15 May 2014
Transcript - #2014010, 2014

Doorstop interview, Parliament House

SUBJECTS: Budget

CIOBO:

Tonight the focus turns to the Labor Party and Bill Shorten. Tonight is an opportunity for the Labor Party to demonstrate that they are listening to the Australian people. Tonight is an opportunity for the Labor Party to show that they put people ahead of politics. The first thing that should happen tonight is Bill Shorten should demonstrate the Labor Party are going to get rid of the carbon tax. They need to get on board with the Coalition – we’ve got a clear mandate from the Australian people to abolish the world’s biggest carbon tax. If Labor is genuinely concerned about the cost of living, if Labor is genuinely genuinely concerned about taxation levels they should work with the Coalition, respect our mandate and abolish the carbon tax. The other thing that Bill Shorten and the Labor Party have to do this evening is they have to demonstrate some economic credibility. It’s no longer the case of the magic pudding that Labor believe exists can continue to exist. Labor’s got to demonstrate they have got economic credibility. Labor needs to demonstrate how they are going to help restore Australia’s finances; not try and be all things to all people like some kind of magic pudding but actually realise they got us into this mess and they’ve got to take some responsibility to helping get Australia out of the mountain of debt and deficit that Labor left behind. Anything short of this, will be a complete failure for Bill Shorten.

JOURNALIST:

Is it a good thing that the GST rate has been put back on the agenda?

CIOBO:

I think its important we have a discussion around Australia’s finances and what’s substantial. We know that Labor left a mountain of debt; we were on a pathway to $667 billion worth of debt and thanks to the tough but fair decisions the Coalition has made we’re pulling that back to about $389 billion, a saving of roughly $16 billion a year in interest payments over 10 years.

JOURNALIST:

So would you support increasing the GST or broadening its base?

CIOBO:

Discussion around taxation reform is something we’ll have in due course in relation to the White Paper in relation to tax. I think more importantly the discussion right now and the focus today is what Bill Shorten and the Labor Party are going to do to demonstrate that they put people ahead of politics. When are they going to walk away from the world’s largest carbon tax? If they’re really concerned about the impact on household budgets; work with the Coalition; respect the mandate; respect the will of the Australian people and help us to make sure we can reduce the impact on people’s cost of living by moving away from the carbon tax.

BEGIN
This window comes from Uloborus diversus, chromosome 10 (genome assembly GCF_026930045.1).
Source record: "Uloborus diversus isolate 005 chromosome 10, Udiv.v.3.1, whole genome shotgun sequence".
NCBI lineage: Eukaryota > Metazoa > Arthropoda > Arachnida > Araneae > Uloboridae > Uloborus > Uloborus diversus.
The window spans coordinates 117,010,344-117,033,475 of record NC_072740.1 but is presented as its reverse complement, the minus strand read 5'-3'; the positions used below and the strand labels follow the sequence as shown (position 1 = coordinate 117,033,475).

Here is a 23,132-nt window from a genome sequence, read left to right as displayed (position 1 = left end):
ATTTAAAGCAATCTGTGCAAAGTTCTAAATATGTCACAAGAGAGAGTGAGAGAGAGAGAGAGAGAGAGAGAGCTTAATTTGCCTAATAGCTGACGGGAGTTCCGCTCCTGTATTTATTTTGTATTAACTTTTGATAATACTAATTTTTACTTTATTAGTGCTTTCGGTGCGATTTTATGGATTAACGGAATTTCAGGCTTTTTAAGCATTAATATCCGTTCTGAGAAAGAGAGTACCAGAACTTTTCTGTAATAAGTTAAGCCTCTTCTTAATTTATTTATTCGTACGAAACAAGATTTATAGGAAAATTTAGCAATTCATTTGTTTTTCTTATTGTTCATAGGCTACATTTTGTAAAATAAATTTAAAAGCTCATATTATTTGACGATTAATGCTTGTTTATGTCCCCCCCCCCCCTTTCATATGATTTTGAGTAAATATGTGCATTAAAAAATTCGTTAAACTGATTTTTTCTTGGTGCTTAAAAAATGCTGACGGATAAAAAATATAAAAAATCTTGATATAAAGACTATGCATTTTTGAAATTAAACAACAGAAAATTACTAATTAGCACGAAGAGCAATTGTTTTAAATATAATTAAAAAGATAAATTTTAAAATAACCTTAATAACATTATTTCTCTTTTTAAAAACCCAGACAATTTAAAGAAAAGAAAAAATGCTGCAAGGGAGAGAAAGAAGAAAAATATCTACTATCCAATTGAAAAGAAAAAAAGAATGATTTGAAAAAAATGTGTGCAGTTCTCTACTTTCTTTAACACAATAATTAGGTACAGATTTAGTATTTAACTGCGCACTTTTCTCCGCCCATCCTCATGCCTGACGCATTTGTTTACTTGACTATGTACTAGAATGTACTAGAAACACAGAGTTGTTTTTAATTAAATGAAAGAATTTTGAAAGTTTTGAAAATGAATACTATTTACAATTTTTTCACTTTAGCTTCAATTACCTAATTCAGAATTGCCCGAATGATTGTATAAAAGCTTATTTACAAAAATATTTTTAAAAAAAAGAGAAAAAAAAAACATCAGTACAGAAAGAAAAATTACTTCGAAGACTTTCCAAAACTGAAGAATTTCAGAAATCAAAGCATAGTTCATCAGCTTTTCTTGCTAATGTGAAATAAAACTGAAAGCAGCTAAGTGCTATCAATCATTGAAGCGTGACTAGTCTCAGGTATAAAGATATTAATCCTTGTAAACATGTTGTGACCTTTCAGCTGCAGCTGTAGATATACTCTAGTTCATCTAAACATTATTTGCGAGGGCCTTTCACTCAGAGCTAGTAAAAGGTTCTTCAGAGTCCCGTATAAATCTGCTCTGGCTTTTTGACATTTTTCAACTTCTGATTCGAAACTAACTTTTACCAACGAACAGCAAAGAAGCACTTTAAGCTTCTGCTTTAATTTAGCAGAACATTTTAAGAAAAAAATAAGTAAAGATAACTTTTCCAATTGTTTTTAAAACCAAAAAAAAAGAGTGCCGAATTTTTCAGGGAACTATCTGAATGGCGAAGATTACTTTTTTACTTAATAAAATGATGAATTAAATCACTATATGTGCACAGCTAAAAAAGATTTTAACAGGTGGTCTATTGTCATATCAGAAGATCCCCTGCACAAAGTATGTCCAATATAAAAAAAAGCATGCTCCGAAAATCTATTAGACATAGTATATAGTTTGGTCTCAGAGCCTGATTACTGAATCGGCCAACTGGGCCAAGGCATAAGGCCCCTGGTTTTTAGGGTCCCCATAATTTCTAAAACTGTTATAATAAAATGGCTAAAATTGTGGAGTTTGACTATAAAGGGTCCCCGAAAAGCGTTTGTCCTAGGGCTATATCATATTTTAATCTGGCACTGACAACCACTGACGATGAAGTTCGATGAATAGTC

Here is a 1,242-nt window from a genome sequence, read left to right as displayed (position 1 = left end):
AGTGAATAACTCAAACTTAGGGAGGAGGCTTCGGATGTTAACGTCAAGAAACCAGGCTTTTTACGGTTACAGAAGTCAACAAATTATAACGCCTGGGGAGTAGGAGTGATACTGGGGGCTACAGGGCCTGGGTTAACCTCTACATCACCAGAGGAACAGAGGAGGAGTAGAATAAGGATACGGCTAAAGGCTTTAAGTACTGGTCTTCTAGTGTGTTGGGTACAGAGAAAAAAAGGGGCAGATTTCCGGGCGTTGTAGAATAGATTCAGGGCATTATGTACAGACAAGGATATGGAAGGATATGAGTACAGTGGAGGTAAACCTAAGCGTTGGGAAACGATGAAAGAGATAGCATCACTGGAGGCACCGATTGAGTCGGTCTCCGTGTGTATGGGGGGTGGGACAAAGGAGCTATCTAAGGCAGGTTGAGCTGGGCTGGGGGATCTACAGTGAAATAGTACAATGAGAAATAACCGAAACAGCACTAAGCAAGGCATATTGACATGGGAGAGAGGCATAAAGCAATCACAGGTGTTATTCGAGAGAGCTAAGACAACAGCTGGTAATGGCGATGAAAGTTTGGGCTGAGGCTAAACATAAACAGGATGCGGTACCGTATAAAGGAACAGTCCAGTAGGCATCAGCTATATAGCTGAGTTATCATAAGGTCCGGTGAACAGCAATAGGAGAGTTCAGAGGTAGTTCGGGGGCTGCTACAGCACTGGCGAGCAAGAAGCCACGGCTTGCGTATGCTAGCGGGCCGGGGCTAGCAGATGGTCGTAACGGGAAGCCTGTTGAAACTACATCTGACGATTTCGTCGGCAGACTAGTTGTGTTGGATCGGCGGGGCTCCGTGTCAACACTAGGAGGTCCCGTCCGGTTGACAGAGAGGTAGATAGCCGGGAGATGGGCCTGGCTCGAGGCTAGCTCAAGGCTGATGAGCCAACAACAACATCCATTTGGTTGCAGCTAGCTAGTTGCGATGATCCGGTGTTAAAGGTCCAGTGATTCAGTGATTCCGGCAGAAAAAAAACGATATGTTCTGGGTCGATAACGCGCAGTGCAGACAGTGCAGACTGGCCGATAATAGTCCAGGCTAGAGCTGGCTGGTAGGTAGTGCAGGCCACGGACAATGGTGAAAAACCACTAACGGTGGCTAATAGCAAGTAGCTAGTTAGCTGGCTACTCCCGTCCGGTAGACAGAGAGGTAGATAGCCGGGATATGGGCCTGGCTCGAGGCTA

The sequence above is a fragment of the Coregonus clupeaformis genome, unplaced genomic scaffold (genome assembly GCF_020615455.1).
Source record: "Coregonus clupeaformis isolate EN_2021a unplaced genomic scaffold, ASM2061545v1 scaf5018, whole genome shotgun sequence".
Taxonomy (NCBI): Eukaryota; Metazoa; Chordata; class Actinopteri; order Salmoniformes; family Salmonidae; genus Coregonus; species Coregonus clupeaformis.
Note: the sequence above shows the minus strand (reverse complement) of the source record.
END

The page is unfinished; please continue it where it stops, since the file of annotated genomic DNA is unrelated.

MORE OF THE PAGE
JOURNALIST:

How will the states make up the short fall though in health and education funding if the GST isn’t raised in some way? It’s there biggest revenue base.

CIOBO:

You know I think the most important thing about the education debate is this: under Labor they were going to rip $1.2 billion out of education funding. The states who would have been most materially effected are Queensland and Western Australia. So I say to the Labor Party get serious. I say to State Premiers recognise that we are living up to all our commitments in relation to education funding. What’s more, we’re actually putting extra money into education funding and if you compare the Coalition’s education budget to Labor’s education budget we’re putting an extra $3.5 billion into education funding.

JOURNALIST:

Aren’t you taking $30 billion out beyond the forward estimates?

CIOBO:

Well let’s talk about the forward estimates and let’s talk about what’s actually been budgeted. We’re living up to all of our commitments, we’re putting in an extra $3.5 billion into education funding and what’s even more important, compared to Labor’s actual budgeted policy, we’re putting an extra $1.2 billion on the table for Queensland, Western Australia and the Northern Territory in relation to education funding.

JOURNALIST:

The Commission of Audit recommended handing back some income tax revenue or some of the responsibility to the states. Do you think that is another discussion that should be had as part of a tax review.

CIOBO:

Look there’s no doubt that’ll we have a broader conversation about tax reform across the nation in coming months and years and I think that’s important. We recognise and we’ve been arguing for some time that the fiscal pathway Australia was on was simply unsustainable so I think it is important we have a conversation about the way in which we can meet all of our obligations and do so in a sustainable way. But Labor’s approach of just saying they’re going to do all things for all people and you never have to make a tough decision led us to a situation where we were borrowing a billion dollars every month just to pay the interest on Labor’s debt. That’s the equivalent of someone with their own household paying their mortgage on their credit card – it was never going to work, it’s not sustainable and that’s the reason why Labor failed.

JOURNALIST:

What revenue source do you suggest the states turn to?

CIOBO:

Well the states of course have their own sources of revenue. They’ve got myriad of things such as stamp duty and, of course, a variety of other taxes available to them. What states do to live within their means, to live within a sustainable way, is off course up to State Treasures. But importantly let’s deal with the facts. And the facts are that in the Budget papers the Coalition is putting more money down for education. You look at for example infrastructure; we’ve just announced the biggest infrastructure package, $50 billion that will towards making this country a more productive country and shift the federal focus from a consumption budget to an investment budget because that’s what Australians need for the future. Alright, thanks all.